Change is an inevitable and natural part of life: we change jobs, homes, and hobbies, gain and lose friends and partners, adopt a dog, move to a new town. Some changes are welcome while some may be less so, and adapting to change is a key part of mental well being. When a life change creates ongoing and significant distress, “adjustment disorder” may exist. Clinically, adjustment disorder is when a person feels more stress, sadness, anger, or physical symptoms than one may expect and these symptoms occur within three months of the stressor.
I most frequently encounter adjustment disorder when major family changes occur. For children and adults, this is generally due to divorce or a family member leaving the family in some sense (moving away, being hospitalized, entering the penal system, or facing deportation). Children in particular struggle with such adjustments: children thrive on stability and breaking healthy attachments and disrupting their conception of family can be difficult. Children often act out in these instances and become irritable or angry, or isolate from family members-both remaining ones in the home as well as those have separated. In times of divorce, I frequently hear concerns from the parent who remains in the home that the child is acting out and appears angry with them. It can be helpful to understand that children express anger when they are unable to express underlying emotions, such as sadness or worry. When a child is struggling with adjustment disorder, anger is often an easier emotion to access and express. Children and adults frequently also have physical symptoms of adjustment disorder. These may include headache, over or under eating, sleeping more or less, and body pain. Some refer to adjustment disorder as “situational depression” and its symptoms are similar to those of depression.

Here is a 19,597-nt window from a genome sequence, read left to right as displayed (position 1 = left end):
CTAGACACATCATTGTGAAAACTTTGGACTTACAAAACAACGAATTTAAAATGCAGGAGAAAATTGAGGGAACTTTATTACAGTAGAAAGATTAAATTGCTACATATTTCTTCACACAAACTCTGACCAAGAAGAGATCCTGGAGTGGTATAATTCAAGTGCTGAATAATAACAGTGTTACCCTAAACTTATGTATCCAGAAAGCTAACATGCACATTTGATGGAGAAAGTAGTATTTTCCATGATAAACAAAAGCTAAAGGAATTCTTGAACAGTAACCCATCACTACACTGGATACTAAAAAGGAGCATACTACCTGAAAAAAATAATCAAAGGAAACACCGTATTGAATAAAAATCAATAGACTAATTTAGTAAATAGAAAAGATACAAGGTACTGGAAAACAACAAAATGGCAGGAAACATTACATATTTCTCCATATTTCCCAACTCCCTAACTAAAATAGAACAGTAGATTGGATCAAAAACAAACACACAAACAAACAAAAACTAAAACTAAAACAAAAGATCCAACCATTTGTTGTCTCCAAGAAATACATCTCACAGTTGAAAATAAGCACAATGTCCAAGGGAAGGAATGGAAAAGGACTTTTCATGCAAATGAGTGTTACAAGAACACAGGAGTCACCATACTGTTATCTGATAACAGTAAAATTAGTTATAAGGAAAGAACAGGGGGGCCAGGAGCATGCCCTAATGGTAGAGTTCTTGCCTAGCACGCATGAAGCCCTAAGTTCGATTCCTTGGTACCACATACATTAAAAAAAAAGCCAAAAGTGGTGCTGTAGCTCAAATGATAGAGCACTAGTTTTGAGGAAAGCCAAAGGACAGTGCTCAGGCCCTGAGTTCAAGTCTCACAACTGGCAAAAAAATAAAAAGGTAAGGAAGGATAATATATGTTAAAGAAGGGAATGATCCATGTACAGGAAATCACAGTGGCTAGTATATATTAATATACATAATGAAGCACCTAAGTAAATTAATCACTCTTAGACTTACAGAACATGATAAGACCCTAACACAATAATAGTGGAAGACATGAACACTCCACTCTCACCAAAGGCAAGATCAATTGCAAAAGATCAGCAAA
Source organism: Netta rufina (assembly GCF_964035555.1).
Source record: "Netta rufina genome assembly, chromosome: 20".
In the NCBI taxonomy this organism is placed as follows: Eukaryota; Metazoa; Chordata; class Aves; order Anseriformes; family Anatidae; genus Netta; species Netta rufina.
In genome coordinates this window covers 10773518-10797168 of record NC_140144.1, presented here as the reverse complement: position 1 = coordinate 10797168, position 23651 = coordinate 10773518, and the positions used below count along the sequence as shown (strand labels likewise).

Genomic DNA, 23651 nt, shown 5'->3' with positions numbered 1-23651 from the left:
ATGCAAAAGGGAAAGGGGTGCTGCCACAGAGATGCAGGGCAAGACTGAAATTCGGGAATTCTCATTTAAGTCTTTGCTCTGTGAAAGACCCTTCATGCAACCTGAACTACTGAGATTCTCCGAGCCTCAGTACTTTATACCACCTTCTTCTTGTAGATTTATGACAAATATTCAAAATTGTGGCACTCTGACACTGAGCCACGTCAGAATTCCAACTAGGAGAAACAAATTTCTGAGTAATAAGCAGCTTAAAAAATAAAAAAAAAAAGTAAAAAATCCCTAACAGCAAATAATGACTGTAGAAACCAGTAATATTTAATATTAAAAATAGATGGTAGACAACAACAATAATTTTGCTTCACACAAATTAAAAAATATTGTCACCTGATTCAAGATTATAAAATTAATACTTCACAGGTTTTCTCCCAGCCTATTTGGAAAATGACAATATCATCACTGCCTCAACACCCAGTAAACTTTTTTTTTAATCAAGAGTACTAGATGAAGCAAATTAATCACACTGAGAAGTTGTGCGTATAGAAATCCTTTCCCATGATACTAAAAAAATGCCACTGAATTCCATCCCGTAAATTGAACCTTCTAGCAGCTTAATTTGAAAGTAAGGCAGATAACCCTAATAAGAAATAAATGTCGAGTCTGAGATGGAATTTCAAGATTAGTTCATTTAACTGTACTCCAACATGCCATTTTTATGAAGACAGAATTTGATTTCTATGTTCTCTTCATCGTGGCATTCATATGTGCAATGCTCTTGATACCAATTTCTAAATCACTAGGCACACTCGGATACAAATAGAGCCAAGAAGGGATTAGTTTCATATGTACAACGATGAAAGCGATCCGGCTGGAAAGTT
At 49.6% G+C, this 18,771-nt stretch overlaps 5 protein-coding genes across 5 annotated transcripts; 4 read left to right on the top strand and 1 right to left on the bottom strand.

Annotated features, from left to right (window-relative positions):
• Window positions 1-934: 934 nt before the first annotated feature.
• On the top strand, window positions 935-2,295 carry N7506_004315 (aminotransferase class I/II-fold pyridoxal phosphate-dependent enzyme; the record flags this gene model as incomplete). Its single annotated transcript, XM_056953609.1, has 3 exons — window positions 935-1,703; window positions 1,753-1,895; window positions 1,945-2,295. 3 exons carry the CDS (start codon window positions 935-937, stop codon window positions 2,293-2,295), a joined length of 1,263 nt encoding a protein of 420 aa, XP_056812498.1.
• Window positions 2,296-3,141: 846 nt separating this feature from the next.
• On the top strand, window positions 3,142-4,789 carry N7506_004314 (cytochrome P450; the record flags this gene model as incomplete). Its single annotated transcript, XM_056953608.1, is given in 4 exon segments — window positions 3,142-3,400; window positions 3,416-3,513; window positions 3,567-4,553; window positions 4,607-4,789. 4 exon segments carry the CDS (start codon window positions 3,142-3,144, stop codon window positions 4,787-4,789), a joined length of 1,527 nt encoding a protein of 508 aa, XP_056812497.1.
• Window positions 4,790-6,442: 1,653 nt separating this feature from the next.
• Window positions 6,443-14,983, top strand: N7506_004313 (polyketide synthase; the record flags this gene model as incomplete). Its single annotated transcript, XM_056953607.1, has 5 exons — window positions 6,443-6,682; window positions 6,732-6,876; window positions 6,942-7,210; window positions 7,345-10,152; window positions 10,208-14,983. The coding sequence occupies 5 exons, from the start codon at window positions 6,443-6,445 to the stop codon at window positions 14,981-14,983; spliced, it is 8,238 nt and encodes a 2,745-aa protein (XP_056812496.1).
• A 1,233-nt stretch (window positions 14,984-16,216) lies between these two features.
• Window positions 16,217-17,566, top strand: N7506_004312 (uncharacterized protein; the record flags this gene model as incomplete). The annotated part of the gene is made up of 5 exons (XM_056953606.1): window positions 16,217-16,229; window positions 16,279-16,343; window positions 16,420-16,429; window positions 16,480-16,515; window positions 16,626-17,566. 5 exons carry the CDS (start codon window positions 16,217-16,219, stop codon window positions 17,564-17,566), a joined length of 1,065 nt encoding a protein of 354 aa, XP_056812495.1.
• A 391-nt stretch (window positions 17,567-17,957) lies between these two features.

If you or your child are struggling with adjustment disorder, there are several options for treatment. Keeping with a routine can be very helpful: try and promote some stability and similar activities as prior to the change. Continue or begin taco nights, yoga classes, family game nights, and reading at bedtime. When focused on individual therapy, I remind patients to take care of themselves: try and get enough sleep, exercise, and eat well while incorporating fun activities, and be mindful of self-medicating. For child therapy, books can be a great resource for helping them understand changes. There are some great age-appropriate therapeutic books on divorce, changing homes, foster care, new schools, and any number of subjects. A therapist can also help to process feelings and help identify positive ways to tackle new changes. While adjustments are inevitable, they can be managed and there is a great future out there!